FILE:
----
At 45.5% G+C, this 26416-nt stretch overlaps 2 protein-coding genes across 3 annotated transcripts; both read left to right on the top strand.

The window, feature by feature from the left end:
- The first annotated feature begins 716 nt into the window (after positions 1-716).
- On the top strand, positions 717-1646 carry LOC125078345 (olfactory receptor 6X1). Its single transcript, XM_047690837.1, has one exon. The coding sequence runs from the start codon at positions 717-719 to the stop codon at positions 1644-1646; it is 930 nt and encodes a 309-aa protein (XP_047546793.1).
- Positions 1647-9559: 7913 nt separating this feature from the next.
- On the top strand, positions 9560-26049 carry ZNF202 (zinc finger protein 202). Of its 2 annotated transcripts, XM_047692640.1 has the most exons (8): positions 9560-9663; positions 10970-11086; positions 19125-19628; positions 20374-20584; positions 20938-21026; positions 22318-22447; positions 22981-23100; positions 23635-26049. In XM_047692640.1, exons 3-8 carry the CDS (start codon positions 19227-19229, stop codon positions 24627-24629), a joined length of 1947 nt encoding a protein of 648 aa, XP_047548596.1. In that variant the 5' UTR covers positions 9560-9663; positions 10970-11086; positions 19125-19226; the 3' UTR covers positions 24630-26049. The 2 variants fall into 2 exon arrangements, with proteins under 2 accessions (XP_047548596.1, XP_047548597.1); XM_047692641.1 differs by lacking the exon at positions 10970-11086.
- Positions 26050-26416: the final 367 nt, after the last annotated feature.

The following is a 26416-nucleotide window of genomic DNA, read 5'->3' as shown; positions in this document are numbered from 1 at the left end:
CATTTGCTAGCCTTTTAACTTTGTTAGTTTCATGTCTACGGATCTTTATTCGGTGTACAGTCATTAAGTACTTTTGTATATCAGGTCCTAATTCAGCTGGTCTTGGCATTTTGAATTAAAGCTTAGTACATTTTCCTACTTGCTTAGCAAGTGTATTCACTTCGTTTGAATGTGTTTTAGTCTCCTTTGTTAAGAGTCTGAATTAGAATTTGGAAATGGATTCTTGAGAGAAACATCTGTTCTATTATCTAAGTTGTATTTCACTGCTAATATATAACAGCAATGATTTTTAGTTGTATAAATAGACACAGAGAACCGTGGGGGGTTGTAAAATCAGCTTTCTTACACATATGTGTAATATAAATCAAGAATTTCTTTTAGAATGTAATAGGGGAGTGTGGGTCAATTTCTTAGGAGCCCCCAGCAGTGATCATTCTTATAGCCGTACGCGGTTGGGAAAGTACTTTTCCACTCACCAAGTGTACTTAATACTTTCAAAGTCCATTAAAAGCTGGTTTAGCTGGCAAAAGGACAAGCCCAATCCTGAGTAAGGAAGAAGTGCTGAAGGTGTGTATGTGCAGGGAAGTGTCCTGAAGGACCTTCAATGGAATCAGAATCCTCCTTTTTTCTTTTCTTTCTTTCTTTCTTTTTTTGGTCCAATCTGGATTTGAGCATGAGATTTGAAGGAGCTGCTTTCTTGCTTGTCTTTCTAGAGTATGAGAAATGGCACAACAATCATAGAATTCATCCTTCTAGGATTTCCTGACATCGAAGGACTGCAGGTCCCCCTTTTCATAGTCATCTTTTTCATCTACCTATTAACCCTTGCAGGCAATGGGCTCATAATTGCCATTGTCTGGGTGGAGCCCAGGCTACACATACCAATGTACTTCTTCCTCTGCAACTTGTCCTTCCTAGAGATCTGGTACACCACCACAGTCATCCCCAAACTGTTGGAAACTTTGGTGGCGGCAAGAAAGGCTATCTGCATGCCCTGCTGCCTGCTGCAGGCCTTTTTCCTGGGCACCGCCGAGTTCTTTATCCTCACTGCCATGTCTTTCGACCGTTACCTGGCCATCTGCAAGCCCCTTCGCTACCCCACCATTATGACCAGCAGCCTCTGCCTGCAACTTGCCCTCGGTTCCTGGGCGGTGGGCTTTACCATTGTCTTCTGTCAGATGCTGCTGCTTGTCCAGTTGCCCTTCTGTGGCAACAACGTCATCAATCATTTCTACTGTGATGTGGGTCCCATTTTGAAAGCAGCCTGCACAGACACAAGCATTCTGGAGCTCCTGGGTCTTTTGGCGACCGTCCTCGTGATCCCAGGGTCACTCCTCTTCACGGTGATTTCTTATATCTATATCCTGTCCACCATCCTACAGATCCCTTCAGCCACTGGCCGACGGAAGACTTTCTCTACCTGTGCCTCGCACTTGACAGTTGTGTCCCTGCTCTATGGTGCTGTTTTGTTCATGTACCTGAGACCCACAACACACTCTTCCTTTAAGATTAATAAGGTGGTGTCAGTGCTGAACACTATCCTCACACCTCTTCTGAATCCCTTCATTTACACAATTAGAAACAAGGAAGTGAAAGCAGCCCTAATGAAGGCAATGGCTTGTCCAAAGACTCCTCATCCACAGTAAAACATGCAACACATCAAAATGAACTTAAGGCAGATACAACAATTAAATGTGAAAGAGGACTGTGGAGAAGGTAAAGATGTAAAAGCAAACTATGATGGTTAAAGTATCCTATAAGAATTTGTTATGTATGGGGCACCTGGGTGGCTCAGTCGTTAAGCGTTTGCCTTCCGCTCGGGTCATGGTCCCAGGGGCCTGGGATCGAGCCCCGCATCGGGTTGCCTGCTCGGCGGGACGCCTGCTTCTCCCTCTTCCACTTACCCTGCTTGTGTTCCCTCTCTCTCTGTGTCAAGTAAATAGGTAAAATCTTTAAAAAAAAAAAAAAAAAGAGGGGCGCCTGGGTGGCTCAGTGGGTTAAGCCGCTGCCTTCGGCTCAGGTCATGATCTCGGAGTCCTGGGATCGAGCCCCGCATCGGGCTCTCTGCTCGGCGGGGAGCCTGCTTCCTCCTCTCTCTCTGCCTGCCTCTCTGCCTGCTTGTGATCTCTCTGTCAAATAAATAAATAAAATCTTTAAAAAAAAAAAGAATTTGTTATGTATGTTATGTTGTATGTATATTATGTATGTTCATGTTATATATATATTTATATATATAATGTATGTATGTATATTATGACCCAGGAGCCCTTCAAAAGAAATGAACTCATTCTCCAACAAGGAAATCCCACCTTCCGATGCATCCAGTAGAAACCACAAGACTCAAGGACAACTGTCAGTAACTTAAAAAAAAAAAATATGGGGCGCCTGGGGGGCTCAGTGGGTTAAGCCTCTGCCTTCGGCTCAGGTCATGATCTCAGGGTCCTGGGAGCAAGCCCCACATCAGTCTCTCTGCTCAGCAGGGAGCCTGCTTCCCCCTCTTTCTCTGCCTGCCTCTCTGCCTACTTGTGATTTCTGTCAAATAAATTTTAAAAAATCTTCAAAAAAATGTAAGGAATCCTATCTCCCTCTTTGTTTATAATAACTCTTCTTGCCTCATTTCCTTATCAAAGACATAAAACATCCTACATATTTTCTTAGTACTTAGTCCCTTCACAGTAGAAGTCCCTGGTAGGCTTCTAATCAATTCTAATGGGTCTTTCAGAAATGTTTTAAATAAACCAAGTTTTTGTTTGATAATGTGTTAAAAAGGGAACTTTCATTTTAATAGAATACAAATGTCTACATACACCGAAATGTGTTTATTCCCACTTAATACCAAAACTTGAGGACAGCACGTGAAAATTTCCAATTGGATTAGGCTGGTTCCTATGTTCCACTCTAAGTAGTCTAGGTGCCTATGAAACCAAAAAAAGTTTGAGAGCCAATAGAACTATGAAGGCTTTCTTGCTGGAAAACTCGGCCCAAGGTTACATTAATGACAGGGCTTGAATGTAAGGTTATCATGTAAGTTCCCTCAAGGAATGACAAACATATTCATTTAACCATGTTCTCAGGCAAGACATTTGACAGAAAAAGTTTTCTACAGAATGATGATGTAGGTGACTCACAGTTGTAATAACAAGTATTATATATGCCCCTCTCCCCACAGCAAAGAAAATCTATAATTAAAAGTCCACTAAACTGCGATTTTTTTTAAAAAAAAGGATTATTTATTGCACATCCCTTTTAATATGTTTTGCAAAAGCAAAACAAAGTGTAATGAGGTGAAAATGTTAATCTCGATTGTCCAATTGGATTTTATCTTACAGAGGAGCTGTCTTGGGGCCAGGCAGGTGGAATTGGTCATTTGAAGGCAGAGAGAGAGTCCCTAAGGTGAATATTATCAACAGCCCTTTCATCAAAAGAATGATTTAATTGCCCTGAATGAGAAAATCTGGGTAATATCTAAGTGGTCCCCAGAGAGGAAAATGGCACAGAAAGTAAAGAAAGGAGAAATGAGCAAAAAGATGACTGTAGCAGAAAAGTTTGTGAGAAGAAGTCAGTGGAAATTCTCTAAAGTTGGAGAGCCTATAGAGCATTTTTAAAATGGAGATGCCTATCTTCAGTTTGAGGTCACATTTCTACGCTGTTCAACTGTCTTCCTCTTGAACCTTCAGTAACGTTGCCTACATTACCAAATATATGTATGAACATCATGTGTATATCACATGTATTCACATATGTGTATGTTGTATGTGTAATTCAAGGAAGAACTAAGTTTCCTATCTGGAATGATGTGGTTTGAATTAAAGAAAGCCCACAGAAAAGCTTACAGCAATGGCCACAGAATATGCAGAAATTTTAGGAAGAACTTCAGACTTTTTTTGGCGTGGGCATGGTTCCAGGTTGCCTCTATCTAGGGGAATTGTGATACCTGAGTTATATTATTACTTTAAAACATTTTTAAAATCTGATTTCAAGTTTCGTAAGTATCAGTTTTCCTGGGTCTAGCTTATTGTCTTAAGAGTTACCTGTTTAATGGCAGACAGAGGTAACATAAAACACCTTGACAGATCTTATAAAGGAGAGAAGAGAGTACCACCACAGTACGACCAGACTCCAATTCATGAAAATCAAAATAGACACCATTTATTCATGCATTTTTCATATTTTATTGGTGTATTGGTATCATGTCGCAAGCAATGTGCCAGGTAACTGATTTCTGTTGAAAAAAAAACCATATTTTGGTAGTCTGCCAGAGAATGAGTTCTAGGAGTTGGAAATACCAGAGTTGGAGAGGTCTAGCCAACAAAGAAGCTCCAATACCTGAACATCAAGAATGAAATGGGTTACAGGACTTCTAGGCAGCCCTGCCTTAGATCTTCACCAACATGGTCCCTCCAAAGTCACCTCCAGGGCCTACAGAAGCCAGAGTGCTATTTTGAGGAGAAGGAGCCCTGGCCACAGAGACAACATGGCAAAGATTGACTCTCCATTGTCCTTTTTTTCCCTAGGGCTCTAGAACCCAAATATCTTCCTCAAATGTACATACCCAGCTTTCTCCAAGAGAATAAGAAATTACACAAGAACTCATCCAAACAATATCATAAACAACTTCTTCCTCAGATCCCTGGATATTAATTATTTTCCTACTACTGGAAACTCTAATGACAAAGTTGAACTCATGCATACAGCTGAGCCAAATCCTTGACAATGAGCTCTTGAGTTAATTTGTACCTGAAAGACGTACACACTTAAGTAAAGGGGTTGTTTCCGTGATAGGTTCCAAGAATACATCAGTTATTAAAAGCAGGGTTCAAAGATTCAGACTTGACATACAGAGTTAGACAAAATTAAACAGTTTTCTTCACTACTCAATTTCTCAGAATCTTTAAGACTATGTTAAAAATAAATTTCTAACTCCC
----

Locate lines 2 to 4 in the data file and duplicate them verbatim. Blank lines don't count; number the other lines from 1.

The window, feature by feature from the left end:
- The first annotated feature begins 716 nt into the window (after positions 1-716).
- On the top strand, positions 717-1646 carry LOC125078345 (olfactory receptor 6X1). Its single transcript, XM_047690837.1, has one exon. The coding sequence runs from the start codon at positions 717-719 to the stop codon at positions 1644-1646; it is 930 nt and encodes a 309-aa protein (XP_047546793.1).